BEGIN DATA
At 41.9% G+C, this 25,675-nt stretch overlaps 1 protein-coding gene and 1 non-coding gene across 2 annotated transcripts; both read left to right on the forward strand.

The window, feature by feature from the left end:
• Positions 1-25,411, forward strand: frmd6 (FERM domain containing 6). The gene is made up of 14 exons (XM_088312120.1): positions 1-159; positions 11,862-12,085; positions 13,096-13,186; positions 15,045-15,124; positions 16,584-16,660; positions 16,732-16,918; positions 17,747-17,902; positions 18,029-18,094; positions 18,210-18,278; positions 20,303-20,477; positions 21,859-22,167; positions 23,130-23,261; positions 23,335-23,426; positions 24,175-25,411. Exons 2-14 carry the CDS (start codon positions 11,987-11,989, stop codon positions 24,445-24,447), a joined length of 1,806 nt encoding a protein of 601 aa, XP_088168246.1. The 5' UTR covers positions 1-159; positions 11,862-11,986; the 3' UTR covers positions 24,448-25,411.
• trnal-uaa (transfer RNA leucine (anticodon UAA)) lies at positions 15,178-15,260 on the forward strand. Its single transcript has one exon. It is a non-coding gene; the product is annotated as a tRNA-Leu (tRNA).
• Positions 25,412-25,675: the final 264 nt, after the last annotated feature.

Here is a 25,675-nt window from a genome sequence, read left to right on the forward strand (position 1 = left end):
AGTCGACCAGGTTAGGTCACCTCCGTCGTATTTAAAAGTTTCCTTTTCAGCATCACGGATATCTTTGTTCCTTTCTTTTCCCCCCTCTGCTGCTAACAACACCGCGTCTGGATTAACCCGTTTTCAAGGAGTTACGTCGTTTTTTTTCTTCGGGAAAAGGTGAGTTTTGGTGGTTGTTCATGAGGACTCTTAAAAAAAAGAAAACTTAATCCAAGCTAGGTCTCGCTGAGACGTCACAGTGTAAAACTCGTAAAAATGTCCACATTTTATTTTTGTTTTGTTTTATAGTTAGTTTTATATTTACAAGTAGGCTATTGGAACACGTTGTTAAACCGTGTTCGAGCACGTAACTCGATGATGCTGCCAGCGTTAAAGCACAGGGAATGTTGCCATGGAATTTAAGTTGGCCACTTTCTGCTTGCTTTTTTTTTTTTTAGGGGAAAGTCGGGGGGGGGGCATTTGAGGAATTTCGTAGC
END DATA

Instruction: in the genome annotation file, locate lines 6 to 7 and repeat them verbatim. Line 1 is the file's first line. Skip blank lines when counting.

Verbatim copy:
Here is a 25,675-nt window from a genome sequence, read left to right on the forward strand (position 1 = left end):
AGTCGACCAGGTTAGGTCACCTCCGTCGTATTTAAAAGTTTCCTTTTCAGCATCACGGATATCTTTGTTCCTTTCTTTTCCCCCCTCTGCTGCTAACAACACCGCGTCTGGATTAACCCGTTTTCAAGGAGTTACGTCGTTTTTTTTCTTCGGGAAAAGGTGAGTTTTGGTGGTTGTTCATGAGGACTCTTAAAAAAAAGAAAACTTAATCCAAGCTAGGTCTCGCTGAGACGTCACAGTGTAAAACTCGTAAAAATGTCCACATTTTATTTTTGTTTTGTTTTATAGTTAGTTTTATATTTACAAGTAGGCTATTGGAACACGTTGTTAAACCGTGTTCGAGCACGTAACTCGATGATGCTGCCAGCGTTAAAGCACAGGGAATGTTGCCATGGAATTTAAGTTGGCCACTTTCTGCTTGCTTTTTTTTTTTTTAGGGGAAAGTCGGGGGGGGGGCATTTGAGGAATTTCGTAGC